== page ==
Japanese immigration to Mexico began in the late 19th century as a cooperative venture between Emperor Meiji and Mexican president/dictator Porfirio Diaz. Early on, the Japanese settlers were mostly farmers trying their hand at growing coffee and other crops. A company called the Japan-Mexico Colonization Society recruited Japanese laborers to cross the Pacific and work on new coffee plantations in Chiapas, but many deserted when they encountered terrible working conditions; other Japanese immigrated on their own accord. Corporate immigration from Japan to Mexico ended in 1908, but free immigration continued up until the attack on Pearl Harbor, when Mexico cut diplomatic ties with Hirohito’s government. Echoing American policy, Mexico forcibly removed its residents of Japanese descent from territories near the Pacific Ocean and the United States border. They were sent to internment camps and to interior cities such as Guadalajara and Mexico City.

By the middle of the War, Mexico City’s Japanese residents new and old had regained a semblance of normality. According to historian Francis Peddie, the Mexican government became much less vigilant as the threat of an invasion diminished. Families lost their property and savings, but began to build new lives. Here we catch up with Yoshigei Nakatani, who immigrated from Japan to the coastal Mexican city of Manzanillo in 1932. There, he married a Mexican woman and converted to Catholicism. They named their first child Carlos. When the order came to leave the coast, Nakatani decided on Mexico City. He left his family in Manzanillo and settled in a Japanese neighborhood in the capital.

Sources conflict about when exactly Nakatani invented the peanut snack that would make him mildly famous. Some newspapers put it at 1945; others say 1951. But they agree that it all began in the La Merced Market, just east of Mexico City’s historic center. Nakatani made his peanuts in the morning and sold them in the afternoon under the brand name Nipon. For twenty years the operation continued that way at La Merced and the Central de Abastos, Mexico City’s huge wholesale market. Then, in the early 1970s, the family went industrial, opening its first factory. In the decades following, cacahuates japonés took off. Imitators—many with corporate distribution possibilities—overtook the Nakatani family as market leaders.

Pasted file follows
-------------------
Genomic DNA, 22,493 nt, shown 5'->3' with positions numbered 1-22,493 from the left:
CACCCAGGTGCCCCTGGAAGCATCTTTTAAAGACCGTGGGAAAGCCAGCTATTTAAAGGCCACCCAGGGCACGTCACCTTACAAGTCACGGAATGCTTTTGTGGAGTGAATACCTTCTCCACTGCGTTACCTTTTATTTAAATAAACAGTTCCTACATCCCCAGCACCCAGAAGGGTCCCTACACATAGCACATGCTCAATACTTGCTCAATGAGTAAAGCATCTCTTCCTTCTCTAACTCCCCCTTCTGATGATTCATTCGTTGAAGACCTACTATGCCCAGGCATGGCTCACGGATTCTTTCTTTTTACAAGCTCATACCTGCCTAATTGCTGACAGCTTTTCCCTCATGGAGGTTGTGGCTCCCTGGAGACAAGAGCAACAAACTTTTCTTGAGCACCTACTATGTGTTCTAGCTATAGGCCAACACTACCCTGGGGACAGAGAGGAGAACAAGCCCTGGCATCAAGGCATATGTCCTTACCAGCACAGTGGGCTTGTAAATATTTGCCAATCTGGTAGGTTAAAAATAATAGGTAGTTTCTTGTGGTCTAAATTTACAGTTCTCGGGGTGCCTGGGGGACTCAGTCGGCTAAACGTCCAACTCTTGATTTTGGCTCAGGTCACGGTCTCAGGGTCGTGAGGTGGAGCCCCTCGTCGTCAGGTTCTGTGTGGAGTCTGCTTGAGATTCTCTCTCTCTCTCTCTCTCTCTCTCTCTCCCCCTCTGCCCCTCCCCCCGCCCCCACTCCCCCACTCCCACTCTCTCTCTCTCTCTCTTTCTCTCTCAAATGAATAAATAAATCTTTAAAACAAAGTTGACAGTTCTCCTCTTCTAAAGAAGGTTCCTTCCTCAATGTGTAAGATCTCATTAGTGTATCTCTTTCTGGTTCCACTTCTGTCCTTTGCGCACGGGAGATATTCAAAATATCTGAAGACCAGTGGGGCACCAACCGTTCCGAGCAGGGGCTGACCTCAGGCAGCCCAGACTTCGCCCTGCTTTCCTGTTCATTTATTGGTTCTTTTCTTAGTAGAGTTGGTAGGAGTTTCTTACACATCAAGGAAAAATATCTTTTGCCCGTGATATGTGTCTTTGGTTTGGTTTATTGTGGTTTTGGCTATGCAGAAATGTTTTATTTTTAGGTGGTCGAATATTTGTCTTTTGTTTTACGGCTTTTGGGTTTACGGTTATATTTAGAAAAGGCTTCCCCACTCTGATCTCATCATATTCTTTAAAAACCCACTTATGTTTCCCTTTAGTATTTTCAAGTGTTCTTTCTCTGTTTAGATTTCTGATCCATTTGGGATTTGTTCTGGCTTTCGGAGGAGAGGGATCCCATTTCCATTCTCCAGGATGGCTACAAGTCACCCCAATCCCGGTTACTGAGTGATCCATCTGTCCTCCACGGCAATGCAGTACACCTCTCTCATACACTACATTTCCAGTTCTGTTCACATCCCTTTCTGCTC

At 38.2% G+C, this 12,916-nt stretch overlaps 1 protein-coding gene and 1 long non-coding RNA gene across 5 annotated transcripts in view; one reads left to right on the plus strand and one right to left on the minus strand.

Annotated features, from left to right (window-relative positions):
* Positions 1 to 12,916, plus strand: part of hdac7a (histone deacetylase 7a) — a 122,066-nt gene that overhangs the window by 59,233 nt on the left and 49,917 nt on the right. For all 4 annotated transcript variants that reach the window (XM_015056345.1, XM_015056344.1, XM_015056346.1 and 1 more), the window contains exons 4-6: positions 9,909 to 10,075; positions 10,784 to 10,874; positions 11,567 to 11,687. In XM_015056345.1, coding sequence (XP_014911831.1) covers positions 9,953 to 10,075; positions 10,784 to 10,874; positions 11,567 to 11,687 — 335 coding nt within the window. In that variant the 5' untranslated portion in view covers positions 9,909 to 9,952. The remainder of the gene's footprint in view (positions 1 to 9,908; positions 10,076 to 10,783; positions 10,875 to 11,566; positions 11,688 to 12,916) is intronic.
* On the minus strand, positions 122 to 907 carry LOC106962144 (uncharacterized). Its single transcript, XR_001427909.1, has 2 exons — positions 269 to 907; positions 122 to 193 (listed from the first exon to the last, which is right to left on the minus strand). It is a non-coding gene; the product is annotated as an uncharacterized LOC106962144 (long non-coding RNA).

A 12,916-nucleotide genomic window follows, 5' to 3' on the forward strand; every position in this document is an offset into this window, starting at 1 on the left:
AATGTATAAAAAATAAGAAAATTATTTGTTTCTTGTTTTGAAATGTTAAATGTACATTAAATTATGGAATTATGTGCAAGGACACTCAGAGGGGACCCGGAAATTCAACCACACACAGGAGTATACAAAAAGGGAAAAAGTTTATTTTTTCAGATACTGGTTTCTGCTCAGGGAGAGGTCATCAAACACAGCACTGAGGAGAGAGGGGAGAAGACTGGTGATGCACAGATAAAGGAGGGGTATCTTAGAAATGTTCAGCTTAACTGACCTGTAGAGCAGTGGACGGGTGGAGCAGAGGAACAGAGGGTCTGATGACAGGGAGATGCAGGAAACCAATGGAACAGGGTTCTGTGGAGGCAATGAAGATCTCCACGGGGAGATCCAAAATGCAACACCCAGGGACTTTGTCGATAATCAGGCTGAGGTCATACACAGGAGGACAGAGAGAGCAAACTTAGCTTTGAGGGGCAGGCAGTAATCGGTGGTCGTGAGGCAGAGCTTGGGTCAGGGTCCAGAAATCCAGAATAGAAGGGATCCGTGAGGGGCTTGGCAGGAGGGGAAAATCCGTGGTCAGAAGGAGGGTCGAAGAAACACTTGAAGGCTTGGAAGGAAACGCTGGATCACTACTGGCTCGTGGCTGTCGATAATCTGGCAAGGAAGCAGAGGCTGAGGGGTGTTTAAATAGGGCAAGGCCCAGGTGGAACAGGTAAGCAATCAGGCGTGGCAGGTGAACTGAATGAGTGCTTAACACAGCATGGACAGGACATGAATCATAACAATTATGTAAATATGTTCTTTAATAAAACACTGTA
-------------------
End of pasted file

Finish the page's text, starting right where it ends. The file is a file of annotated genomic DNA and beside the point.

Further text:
Snack culture in post-NAFTA Mexico City has changed fast. Movie theater concession stands that once stocked locally made chocolates and gummy candies now carry Nestlé products. McDonald’s and Burger King are not only everywhere but offer residential delivery service. You don’t even have to leave home to get your hands on a Big Mac. But cacahuates japoneses have stuck around, as popular as ever: distinctively Mexican, yet somehow simultaneously a rare artifact of cultural diversity in a city as homogeneous as they come.

Last week, I asked a friend of mine, a 49-year-old Mexico City native who owns a candy shop that sells cacahuates japoneses, about them. He nodded enthusiastically but also offered a stern warning about the peanuts.

“Yes, yes,” he said, “but only Nishikawa. The other brands are too hard.”

He was right, of course. No disrespect to Yoshigei Nakatani, but Nishikawa, the first brand I tried, offers the most delicious Japanese peanut. And from what I’ve seen around the country, Nishikawa accounts for at least half of those 27,555 tons. To get some idea of why that is, I called their headquarters and asked about the company history, its sales figures, its recipe—anything.

“We don’t talk about that stuff,” said the woman on the other side of the phone.

“None of it? Even if it could be good advertising for the company?”

“None,” she said. “It’s confidential.”